Terry McMillan's book, Waiting To Exhale, is precisely about that gap and the heartbreaking search for a solution. Black women do want more and as a particular response to the pressures they have faced, black men are prepared to give less. It is one way - though not at all an admirable one - of asserting their power over their lives.
In sexual relations, too, these power games between white and black men and women are being played out. Denied access to real power and influence anywhere else, they try to control the bed at least. The accusations that so many successful black and Asianmen marry white to gain power is not unconnected to this. And it was ever thus. A character called Lazarus, a black man in Soul On Ice by the black writer Eldridge Cleaver, airs these thoughts: "There is no love left between a black man and a black woman. Take me for instance ... I'd jump over 10 nigger bitches just to get to one white woman ..."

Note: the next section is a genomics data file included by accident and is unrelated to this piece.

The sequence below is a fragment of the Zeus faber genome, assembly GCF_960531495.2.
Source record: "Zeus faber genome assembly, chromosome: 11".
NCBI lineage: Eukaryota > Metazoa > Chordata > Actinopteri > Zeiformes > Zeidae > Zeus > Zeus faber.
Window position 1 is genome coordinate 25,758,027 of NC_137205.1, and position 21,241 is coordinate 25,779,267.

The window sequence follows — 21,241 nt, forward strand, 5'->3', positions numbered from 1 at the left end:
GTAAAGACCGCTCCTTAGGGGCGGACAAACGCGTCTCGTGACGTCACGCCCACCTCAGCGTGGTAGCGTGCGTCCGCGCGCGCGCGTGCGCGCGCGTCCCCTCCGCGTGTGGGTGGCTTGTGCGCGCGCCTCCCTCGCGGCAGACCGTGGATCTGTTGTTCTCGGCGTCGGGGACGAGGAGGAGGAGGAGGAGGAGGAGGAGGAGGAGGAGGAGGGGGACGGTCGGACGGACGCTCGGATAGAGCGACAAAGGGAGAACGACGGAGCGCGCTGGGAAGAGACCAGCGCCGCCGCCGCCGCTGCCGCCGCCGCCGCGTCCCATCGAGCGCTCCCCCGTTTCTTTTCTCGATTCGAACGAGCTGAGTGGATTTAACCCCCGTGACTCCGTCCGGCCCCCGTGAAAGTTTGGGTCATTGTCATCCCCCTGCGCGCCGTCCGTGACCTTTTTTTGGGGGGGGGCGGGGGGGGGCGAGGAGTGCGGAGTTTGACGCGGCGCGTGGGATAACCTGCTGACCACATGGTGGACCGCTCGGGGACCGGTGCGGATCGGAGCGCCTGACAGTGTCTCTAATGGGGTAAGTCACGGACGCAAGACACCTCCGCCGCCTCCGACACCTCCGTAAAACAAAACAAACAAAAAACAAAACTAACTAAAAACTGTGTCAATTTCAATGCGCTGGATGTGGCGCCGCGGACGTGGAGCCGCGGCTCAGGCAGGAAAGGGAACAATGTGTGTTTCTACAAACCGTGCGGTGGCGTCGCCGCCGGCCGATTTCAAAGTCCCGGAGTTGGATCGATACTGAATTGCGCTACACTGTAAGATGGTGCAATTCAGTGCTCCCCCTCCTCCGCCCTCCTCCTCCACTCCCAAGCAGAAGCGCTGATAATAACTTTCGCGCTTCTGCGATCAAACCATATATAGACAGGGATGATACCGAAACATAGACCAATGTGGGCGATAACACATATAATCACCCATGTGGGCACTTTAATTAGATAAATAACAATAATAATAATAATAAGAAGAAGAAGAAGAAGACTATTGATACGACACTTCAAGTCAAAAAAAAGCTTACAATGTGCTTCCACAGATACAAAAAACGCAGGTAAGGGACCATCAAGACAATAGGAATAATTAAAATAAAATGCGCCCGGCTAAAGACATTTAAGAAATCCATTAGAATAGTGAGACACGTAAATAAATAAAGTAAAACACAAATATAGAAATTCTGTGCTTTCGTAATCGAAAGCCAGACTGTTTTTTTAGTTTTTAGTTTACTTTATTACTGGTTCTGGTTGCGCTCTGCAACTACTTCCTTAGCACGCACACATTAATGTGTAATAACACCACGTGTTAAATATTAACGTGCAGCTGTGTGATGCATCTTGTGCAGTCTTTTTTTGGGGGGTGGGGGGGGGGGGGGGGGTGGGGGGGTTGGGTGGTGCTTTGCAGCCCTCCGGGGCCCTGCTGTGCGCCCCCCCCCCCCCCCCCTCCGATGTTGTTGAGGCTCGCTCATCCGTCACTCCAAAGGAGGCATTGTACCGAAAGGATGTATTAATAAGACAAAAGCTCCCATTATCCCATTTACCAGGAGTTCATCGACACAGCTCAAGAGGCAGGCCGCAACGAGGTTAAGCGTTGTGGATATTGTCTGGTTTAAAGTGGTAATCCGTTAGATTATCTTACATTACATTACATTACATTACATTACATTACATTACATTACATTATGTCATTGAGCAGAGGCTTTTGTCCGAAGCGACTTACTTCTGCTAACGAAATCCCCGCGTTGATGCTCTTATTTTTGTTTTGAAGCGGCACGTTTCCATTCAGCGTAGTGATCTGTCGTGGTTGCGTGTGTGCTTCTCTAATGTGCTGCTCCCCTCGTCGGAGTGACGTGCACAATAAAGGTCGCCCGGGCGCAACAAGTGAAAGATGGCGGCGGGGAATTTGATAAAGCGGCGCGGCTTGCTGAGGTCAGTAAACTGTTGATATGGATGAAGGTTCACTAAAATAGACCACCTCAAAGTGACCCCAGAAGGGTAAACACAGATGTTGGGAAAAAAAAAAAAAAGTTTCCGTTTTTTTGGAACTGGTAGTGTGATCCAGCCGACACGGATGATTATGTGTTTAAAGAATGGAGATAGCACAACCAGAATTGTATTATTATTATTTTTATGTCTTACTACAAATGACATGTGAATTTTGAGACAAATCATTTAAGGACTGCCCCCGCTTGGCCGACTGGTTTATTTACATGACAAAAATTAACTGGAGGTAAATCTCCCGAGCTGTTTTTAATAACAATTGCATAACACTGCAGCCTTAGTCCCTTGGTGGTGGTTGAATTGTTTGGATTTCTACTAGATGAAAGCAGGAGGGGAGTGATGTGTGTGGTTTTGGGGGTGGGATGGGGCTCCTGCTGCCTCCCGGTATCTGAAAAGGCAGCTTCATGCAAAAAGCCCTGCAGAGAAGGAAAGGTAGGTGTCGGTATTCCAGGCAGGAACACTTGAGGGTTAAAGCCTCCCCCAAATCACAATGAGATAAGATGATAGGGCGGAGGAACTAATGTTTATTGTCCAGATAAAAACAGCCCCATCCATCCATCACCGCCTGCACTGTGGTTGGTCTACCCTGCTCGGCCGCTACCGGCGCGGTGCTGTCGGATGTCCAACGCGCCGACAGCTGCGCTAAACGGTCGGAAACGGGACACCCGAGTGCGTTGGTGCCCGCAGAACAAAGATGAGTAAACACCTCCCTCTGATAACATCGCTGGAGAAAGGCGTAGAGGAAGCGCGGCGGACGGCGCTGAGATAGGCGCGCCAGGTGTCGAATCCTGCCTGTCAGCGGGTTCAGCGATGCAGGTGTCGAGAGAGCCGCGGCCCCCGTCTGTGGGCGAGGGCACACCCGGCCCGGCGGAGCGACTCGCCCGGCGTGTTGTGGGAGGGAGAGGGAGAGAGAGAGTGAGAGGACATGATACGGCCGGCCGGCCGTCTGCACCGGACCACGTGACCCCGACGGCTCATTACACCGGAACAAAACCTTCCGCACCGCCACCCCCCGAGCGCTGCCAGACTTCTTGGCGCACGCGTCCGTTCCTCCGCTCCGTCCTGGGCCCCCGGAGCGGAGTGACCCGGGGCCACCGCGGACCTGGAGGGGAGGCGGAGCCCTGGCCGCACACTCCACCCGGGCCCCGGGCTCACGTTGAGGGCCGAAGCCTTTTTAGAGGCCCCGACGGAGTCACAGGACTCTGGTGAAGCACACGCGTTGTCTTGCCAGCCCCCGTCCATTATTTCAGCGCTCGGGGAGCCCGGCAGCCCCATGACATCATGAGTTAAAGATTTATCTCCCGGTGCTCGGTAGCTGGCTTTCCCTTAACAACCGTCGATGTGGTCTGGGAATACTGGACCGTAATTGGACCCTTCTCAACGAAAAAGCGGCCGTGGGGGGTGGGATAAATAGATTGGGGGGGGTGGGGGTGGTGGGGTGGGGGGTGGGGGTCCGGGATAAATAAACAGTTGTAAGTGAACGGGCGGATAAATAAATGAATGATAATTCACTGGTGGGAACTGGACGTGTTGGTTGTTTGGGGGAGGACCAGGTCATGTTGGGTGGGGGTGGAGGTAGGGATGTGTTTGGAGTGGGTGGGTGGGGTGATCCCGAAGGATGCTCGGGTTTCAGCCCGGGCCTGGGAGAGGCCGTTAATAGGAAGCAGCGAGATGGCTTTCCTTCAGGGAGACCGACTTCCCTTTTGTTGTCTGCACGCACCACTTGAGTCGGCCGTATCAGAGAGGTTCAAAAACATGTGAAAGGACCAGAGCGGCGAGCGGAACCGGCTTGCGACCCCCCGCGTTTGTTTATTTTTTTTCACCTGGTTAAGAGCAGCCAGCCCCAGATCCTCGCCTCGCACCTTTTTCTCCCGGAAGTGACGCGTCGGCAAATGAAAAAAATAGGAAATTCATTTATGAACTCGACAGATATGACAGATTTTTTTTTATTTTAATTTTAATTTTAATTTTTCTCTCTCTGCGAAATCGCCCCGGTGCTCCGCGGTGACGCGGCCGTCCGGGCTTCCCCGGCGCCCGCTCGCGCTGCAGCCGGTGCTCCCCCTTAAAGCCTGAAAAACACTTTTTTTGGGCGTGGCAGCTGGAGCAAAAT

In the face of all this it is little wonder that so many black women are opting to make their own way in the world. And they are. They form the largest group now returning to education and training in this country and that bodes well for them, though notfor the integrity and well-being of the community at large.
Those who care about this are very worried and not only about the disenchantment of these women. Macho culture, anger and violence is something that is causing grave disquiet in the black community Andrea is alarmingly open about this: "If all the able women give up on them, if we are going to let the gun, drug and sex culture grow in our community, we will pay a price. And the price will be high in this society. Our children need more not less protection and confidence than white children, who will be excluding them as adults.
"Walking away from children, treating black women like they are nothing, is not the way. Black women are the strongest women in the world. We will not be destroyed. But what will our community become without good black men? And how long can we not talk about this?"